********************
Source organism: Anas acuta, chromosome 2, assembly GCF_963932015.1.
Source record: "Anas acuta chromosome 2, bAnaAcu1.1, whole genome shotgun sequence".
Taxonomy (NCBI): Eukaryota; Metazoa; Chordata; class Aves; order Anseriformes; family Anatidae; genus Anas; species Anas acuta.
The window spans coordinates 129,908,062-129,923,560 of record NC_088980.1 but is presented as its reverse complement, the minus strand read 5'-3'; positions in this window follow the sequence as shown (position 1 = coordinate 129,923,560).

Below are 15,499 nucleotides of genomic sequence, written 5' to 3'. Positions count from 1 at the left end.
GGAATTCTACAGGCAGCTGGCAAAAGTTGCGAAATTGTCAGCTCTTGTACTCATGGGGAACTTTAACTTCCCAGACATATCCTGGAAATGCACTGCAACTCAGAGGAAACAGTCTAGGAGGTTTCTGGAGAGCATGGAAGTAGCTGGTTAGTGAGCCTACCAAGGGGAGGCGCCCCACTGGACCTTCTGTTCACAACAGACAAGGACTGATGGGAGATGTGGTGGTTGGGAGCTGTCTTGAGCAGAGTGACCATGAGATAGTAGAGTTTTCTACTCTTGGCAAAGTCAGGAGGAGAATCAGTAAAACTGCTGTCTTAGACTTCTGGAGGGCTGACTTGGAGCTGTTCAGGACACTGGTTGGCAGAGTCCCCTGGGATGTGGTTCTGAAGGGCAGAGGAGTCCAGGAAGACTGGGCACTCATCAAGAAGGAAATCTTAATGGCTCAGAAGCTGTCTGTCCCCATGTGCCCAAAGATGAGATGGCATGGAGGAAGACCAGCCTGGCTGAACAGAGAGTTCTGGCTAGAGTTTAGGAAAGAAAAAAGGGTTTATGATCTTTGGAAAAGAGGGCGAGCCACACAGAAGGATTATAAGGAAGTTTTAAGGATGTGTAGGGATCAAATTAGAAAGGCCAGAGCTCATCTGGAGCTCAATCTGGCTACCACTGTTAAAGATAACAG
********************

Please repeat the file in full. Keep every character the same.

Source organism: Anas acuta, chromosome 2, assembly GCF_963932015.1.
Source record: "Anas acuta chromosome 2, bAnaAcu1.1, whole genome shotgun sequence".
Taxonomy (NCBI): Eukaryota; Metazoa; Chordata; class Aves; order Anseriformes; family Anatidae; genus Anas; species Anas acuta.
The window spans coordinates 129,908,062-129,923,560 of record NC_088980.1 but is presented as its reverse complement, the minus strand read 5'-3'; positions in this window follow the sequence as shown (position 1 = coordinate 129,923,560).

Below are 15,499 nucleotides of genomic sequence, written 5' to 3'. Positions count from 1 at the left end.
GGAATTCTACAGGCAGCTGGCAAAAGTTGCGAAATTGTCAGCTCTTGTACTCATGGGGAACTTTAACTTCCCAGACATATCCTGGAAATGCACTGCAACTCAGAGGAAACAGTCTAGGAGGTTTCTGGAGAGCATGGAAGTAGCTGGTTAGTGAGCCTACCAAGGGGAGGCGCCCCACTGGACCTTCTGTTCACAACAGACAAGGACTGATGGGAGATGTGGTGGTTGGGAGCTGTCTTGAGCAGAGTGACCATGAGATAGTAGAGTTTTCTACTCTTGGCAAAGTCAGGAGGAGAATCAGTAAAACTGCTGTCTTAGACTTCTGGAGGGCTGACTTGGAGCTGTTCAGGACACTGGTTGGCAGAGTCCCCTGGGATGTGGTTCTGAAGGGCAGAGGAGTCCAGGAAGACTGGGCACTCATCAAGAAGGAAATCTTAATGGCTCAGAAGCTGTCTGTCCCCATGTGCCCAAAGATGAGATGGCATGGAGGAAGACCAGCCTGGCTGAACAGAGAGTTCTGGCTAGAGTTTAGGAAAGAAAAAAGGGTTTATGATCTTTGGAAAAGAGGGCGAGCCACACAGAAGGATTATAAGGAAGTTTTAAGGATGTGTAGGGATCAAATTAGAAAGGCCAGAGCTCATCTGGAGCTCAATCTGGCTACCACTGTTAAAGATAACAG